Dispatches from the Creation Wars

McCain and Bush

Cara from Shut Up Already has an interesting post up about John McCain’s sellout to George W. Bush after the vicious campaign that Bush ran against him in 2000. I tend not to post much on partisan politics because I just don’t really care about either party, but I was wondering if I was the only one who remembered the incredibly unethical campaign tactics that Bush used against McCain in the last election and I’m glad to see someone else remembers.

Karl Rove, Bush’s campaign manager and political adviser, is famous in political circles as the master of “push polling”. Push polling is a tactic for getting false and negative information out to potential voters without actually saying that the information is true. Here’s how it worked against John McCain. After McCain’s surprising defeat of Bush in the New Hampshire primary in 2000, the Bush campaign targeted South Carolina, the next big primary, and began calling voters, particularly elderly voters, to ostensibly take a poll. But rather than asking how they felt about an issue, they asked this question: “Would you be more or less likely to vote for John McCain if you knew that he had fathered a bi-racial child?”. Now, they didn’t actually say that he DID father a bi-racial child. But at campaign stops, you could see McCain and his wife Cindy with their dark-skinned daughter, Bridget. They adopted Bridget from an orphanage in Bangladesh. This is how you play dirty politics, folks. You plant seeds that push buttons, all with plausible deniability. But it’s vile as hell.

It didn’t stop there. They also put out “anonymous” pamphlets all over South Carolina telling people that McCain’s wife had a history of drug addiction (she apparently was addicted to prescription pain killers at one point). Again, plausible deniability while spreading vicious rumors to kill one’s political opponents. For a full report on the smear campaign, go here.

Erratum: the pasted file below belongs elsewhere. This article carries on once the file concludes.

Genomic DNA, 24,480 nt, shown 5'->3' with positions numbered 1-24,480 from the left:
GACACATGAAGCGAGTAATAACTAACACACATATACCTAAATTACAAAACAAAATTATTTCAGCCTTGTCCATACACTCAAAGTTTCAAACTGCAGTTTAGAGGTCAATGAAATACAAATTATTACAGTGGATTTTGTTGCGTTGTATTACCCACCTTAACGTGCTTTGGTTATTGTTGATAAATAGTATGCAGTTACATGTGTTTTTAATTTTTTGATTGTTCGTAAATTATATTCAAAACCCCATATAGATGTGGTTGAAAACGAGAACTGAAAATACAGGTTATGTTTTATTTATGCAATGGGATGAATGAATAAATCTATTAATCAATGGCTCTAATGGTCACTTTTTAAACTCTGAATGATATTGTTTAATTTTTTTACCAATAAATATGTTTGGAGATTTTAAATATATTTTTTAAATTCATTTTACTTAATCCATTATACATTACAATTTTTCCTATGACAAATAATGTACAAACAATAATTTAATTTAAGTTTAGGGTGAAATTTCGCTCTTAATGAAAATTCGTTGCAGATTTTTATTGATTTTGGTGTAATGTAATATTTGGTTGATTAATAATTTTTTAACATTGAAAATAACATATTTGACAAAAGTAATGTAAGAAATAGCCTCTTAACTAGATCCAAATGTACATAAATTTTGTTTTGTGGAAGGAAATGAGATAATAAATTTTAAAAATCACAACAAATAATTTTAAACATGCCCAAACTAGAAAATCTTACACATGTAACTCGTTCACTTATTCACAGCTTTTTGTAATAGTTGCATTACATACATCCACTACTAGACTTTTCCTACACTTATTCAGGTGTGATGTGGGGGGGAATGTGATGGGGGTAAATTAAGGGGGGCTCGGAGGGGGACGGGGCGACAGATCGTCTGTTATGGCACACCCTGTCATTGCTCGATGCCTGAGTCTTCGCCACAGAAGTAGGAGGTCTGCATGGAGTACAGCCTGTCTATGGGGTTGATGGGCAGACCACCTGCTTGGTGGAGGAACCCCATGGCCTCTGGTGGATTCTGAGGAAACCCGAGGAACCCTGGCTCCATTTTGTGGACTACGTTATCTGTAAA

Even worse is Bush’s association with Ted Sampley, the absolutely loathsome former green beret and POW/MIA pimp who has claimed that John McCain is a traitor and even a communist spy that the Soviets had turned into a “Manchurian candidate”. He’s the same guy behind the attacks on John Kerry now, by the way.

After what the Bush campaign did to McCain in 2000, you’d think that McCain would be pretty pissed off, wouldn’t you? He said in 2000 that there was obviously no limit to how low Bush would go to win election after what they did to him, at one point even yelling at Bush when Bush grabbed his hand and telling him to “get your hands off me”. But this is politics and McCain is now lending his image and endorsement to Bush in 2004. Why? Because it’s his party and if he doesn’t go along, he doesn’t get party money and support when running for reelection to the senate.

In many ways, McCain is a brave man, both personally and politically. He survived the horror of being a POW and being tortured, obviously, and that’s something few of us could survive. And he has often bucked the party line on issues like campaign finance reform. But when push comes to shove, he sold out to preserve his place in the party, and all for a man whose campaign attacked his family to score political points only 4 years ago.

3 days ago was the 200th anniversary of the duel between Alexander Hamilton and Aaron Burr, a duel that ended with Hamilton’s death. That duel was fought over slights and issues of honor far less compelling than what we have here. This is personal. Bush used McCain’s wife and daughter and appealed to basic racial hatred to sink McCain in South Carolina. That is simply as repulsive as dirty politics can get. And if McCain had any real sense of honor and political courage, he would sure as hell not be lending credibility to the man responsible for it for the sake of party unity. Some things are more important than whether you get reelected, John.

Comments

  1. #1 flatlander100
    July 14, 2004

    I too was surprised at the McCain speech now being played on Bush election ads, and for the same reasons you mention. But I would not necessarily jump to your conclusion that McCain did it so he could tap into party funds for his reelection campaign. Possible, but there are other plausible explanations and some reasons to suggest your choice may not be the most likely.